How to See Planet Uranus In the Night Sky

Uranus in 2005
This image of Uranus was obtained in 2005 by the Hubble Space Telescope. Rings, southern collar and a bright cloud in the northern hemisphere are visible. (Image credit: NASA, ESA, and M. Showalt)

Here is a trivia question: Not including our own planet Earth, how many planets are visible without using any optical aid, be it binoculars or a telescope? Most people will usually answer five: Mercury, Venus, Mars, Jupiter and Saturn.

But in actuality, the correct answer is six.

The sixth planet which can be spied without optical aid is the planet Uranus. This week will be a fine time to try and seek it out, especially since it favorably placed for viewing in our evening sky now that the bright Moon has finally moved out of the way. In addition, on Oct. 3 Uranus will be at opposition to the sun all will be visible in the sky all night. [Photos of Uranus, the Odd Tilted Planet]

Uranus is in opposition on Oct. 3. It is visible in Pisces all night. (Image credit: Starry Night Software)

Of course, you'll have to know exactly where to look for it.

Barely visible by a keen naked eye on very dark, clear nights, Uranus is now visible during the evening hours among the stars of Pisces, the Fishes. Astronomers measure the brightness of objects in the night sky as magnitude. Smaller numbers indicate brighter objects, with negative numbers denoting exceptionally bright objects. But Uranus is currently shining at magnitude +5.7, relatively dim on the scale.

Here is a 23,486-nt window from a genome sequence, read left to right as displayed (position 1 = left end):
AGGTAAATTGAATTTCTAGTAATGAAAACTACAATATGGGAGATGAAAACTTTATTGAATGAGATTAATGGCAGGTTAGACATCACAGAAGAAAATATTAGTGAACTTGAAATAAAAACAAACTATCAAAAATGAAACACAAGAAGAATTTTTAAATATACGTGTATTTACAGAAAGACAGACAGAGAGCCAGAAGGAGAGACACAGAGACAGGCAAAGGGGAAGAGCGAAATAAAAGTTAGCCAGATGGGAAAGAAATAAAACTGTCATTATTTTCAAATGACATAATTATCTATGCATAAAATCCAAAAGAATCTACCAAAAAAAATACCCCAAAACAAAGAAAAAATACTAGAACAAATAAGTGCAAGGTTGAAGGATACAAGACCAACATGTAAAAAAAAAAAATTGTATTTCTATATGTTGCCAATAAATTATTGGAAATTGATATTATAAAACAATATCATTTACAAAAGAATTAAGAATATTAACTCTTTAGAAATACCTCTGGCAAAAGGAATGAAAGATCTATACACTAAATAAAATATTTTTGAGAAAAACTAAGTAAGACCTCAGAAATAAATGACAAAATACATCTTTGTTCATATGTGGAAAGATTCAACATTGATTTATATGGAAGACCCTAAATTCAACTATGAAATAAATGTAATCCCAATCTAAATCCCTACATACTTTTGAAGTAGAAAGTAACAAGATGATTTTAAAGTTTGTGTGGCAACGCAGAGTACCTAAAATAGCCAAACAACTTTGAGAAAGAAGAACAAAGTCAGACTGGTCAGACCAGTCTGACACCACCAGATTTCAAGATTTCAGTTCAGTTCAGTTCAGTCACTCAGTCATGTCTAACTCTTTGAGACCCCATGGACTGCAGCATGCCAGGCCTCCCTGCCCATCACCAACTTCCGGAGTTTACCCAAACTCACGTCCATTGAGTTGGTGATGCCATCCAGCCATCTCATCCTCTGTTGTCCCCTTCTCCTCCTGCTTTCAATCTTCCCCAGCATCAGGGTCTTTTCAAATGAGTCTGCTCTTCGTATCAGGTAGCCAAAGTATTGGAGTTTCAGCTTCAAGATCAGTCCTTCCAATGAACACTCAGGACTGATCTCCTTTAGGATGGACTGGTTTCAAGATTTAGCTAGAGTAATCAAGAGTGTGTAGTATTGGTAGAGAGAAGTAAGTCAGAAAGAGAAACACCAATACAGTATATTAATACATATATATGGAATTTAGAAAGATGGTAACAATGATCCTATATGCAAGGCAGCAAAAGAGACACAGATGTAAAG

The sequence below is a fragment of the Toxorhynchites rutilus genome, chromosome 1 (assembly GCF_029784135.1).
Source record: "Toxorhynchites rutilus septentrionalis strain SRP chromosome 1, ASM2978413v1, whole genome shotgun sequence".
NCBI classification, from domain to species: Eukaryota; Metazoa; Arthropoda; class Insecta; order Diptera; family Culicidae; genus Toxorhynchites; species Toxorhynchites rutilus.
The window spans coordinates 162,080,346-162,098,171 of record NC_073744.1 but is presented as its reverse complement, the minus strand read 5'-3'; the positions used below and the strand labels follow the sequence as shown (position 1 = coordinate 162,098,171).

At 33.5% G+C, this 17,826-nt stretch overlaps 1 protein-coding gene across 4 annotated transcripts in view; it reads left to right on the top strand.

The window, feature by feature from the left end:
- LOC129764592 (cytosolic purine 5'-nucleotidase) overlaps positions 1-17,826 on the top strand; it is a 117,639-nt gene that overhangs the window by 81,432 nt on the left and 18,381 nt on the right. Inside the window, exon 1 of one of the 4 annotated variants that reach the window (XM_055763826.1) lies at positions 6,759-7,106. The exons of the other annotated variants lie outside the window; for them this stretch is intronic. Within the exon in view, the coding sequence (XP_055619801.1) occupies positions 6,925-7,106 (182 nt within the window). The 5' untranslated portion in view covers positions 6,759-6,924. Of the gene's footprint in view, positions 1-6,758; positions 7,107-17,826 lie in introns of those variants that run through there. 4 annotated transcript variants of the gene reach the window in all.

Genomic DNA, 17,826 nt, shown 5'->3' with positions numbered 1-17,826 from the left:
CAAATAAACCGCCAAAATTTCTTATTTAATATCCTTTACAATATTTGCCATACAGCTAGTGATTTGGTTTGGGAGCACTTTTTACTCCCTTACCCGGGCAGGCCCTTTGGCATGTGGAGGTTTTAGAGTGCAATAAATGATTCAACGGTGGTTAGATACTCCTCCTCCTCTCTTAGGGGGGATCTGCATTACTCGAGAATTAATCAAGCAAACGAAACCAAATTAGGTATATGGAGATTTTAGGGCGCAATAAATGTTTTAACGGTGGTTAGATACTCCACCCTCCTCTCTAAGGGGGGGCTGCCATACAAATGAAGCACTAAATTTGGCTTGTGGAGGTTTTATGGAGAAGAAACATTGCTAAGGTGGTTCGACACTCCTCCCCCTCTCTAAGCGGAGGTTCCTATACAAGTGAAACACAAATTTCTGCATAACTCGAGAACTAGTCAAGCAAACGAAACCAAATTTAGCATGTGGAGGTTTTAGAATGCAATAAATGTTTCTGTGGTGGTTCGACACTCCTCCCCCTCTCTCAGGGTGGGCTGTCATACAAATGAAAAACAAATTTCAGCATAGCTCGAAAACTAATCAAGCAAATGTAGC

When hunting Uranus, it is best to carefully study a star map of that part of the sky where the planet is located, and then scan that region with binoculars. A small telescope with at least a 3-inch aperture and magnification of 150-power, you should be able to resolve it into a tiny, pale-green featureless disk.

Bizarre circumstances for Uranus

This week, Uranus is 1.77 billion miles (2.85 billion kilometers) from Earth and 1.86 billion miles (3 billion km) from the sun.

Uranus and its five major moons are depicted in this montage of images acquired by the Voyager 2 spacecraft. The moons, from largest to smallest as they appear here, are Ariel, Miranda, Titania, Oberon and Umbriel. (Image credit: NASA/JPL)

The planet is 31,800 miles (51,200 km) in diameter and according to flyby magnetic data from Voyager 2 in 1986, has a rotation period of 17.4 hours. At last count, Uranus has 27 moons, all in orbits lying in the planet’s equator in which there is also a complex of nine narrow, nearly opaque rings, which were discovered in 1978. [How Well Do You Know Uranus? Take Our Quiz!]

Uranus likely has a rocky core, surrounded by a liquid mantle of water, methane, and ammonia, encased in an atmosphere of hydrogen and helium. A very strange feature is how far over Uranus is tilted; its axis of rotation is tilted sideways, nearly into the plane of its revolution about the sun. Its north and south poles therefore lie where the other planets have their equators.

Its north pole lies 98 degrees from being directly up and down to its orbit plane.  Thus, its seasons are extreme: when the Sun rises at its north pole, it stays up for 42 Earth years; then it sets and the north pole is in darkness for 42 Earth years.

Saga of discovery